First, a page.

Loonie Posts Biggest 2-Day Drop Since July as Crude Reaches Lowby and
Scrapped OPEC target spurs selloff in exporter currencies
TD Bank sees Canadian dollar slide to C$1.40 as 'inevitable'
The Canadian dollar posted its biggest two-day drop since July against its U.S. counterpart, dragged down by plunging commodity prices.
The loonie reached an 11-year low for a second day as Bank of Canada Governor Stephen Poloz said the central bank still has tools to encourage economic growth. The currencies of oil-exporting nations have fallen since the Organization of Petroleum Exporting Countries effectively scrapped production targets at its Dec. 4 meeting, sending the raw material down to its 2009 low.
"It’s a bit of a perfect storm," said Mazen Issa, senior foreign-exchange strategist at Toronto-Dominion Bank in New York. "You have the collapse in commodity prices weighing on commodity currencies -- the Canadian dollar being one of them."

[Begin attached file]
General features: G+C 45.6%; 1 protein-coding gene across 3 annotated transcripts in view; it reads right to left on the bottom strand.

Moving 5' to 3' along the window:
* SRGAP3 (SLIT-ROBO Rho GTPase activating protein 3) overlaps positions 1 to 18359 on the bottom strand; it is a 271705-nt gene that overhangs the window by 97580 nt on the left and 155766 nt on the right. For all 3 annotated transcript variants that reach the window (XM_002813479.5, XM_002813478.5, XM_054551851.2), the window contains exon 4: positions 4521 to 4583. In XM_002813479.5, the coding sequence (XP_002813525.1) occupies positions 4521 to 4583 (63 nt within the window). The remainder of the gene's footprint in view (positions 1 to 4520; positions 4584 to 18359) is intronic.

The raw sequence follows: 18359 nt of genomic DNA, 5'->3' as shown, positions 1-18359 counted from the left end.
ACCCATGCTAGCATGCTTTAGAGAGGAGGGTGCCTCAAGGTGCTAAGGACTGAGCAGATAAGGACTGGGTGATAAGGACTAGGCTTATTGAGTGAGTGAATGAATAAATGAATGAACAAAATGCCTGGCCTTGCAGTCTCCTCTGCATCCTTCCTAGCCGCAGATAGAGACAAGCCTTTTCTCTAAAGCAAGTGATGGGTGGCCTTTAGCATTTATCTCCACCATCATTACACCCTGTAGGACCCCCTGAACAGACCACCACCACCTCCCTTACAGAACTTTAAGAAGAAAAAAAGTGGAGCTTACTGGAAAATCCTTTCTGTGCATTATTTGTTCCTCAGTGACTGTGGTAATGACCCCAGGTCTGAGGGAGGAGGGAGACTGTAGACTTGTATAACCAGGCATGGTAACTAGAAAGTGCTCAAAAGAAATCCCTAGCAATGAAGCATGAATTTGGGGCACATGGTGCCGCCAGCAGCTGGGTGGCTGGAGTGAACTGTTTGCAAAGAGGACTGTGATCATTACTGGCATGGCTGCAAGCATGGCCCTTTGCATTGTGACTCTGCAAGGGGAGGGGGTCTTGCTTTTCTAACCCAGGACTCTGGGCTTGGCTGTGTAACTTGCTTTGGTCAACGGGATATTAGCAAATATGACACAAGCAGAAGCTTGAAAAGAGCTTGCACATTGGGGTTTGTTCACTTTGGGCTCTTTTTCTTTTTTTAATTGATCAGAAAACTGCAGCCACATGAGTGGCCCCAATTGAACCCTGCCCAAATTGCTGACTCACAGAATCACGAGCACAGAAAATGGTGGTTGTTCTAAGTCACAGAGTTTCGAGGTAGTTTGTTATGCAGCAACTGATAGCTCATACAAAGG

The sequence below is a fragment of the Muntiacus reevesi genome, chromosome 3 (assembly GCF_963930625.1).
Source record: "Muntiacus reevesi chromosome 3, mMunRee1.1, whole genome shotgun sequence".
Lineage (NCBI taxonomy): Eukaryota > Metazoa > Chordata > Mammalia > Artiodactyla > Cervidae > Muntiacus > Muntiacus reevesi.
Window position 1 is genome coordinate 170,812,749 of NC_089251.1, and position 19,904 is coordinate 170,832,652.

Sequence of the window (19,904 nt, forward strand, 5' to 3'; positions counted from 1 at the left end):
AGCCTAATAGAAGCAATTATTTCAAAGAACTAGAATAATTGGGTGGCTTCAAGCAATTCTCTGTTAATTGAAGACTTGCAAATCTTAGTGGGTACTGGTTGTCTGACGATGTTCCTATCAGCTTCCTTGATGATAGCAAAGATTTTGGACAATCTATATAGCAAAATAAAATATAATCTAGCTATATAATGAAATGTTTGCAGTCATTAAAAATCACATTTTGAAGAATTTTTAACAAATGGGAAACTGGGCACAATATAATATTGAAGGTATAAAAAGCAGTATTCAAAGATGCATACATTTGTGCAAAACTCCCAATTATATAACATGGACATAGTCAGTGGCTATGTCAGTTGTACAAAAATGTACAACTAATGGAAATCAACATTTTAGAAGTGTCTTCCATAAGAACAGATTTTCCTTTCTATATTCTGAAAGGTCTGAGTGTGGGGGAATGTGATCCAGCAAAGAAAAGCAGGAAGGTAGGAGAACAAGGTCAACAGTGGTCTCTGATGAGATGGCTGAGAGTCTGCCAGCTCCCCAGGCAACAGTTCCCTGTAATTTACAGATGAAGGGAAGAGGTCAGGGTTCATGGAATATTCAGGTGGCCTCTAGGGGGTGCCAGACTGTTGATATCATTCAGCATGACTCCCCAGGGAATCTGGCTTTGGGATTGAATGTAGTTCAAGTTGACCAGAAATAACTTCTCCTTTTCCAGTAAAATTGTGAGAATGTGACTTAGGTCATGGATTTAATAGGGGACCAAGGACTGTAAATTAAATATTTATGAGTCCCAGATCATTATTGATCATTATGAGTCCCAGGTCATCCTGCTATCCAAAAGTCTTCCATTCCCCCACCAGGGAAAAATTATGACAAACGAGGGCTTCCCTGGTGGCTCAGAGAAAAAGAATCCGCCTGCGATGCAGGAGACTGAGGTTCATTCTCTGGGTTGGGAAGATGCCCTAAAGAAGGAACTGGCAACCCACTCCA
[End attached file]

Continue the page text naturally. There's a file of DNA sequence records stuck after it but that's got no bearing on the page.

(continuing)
The Bank of Canada kept its key interest rate unchanged this month and said the economic recovery is unfolding as expected, with a weaker currency helping to contain the damage from lower oil prices. Morgan Stanley and Macquarie Group Ltd., both among the 10 most accurate currency forecasters, say policy makers will be disappointed.
Poloz said Tuesday that while he doesn’t expect to need unconventional measures to boost growth, charging banks for deposits, forward guidance and asset purchases are all options.
The loonie, as the Canadian dollar is known for the image of the aquatic bird on the C$1 coin, fell as much as 0.9 percent to C$1.3622 per U.S. dollar, the lowest since June 2004. It was at C$1.3585 at 5 p.m. in New York. One loonie buys 73.61 U.S. cents.
The currency has declined more than 14 percent this year as benchmark Brent crude fell 29 percent. The loonie’s already slumped past $1.34, the median year-end target of analysts surveyed by Bloomberg.
"It’s inevitable we’re going to hit C$1.40," Toronto-Dominion’s Issa said. "And certainly we’re going to persist around the low C$1.40 for an extended period of time." It last reached the C$1.40 level in May 2004.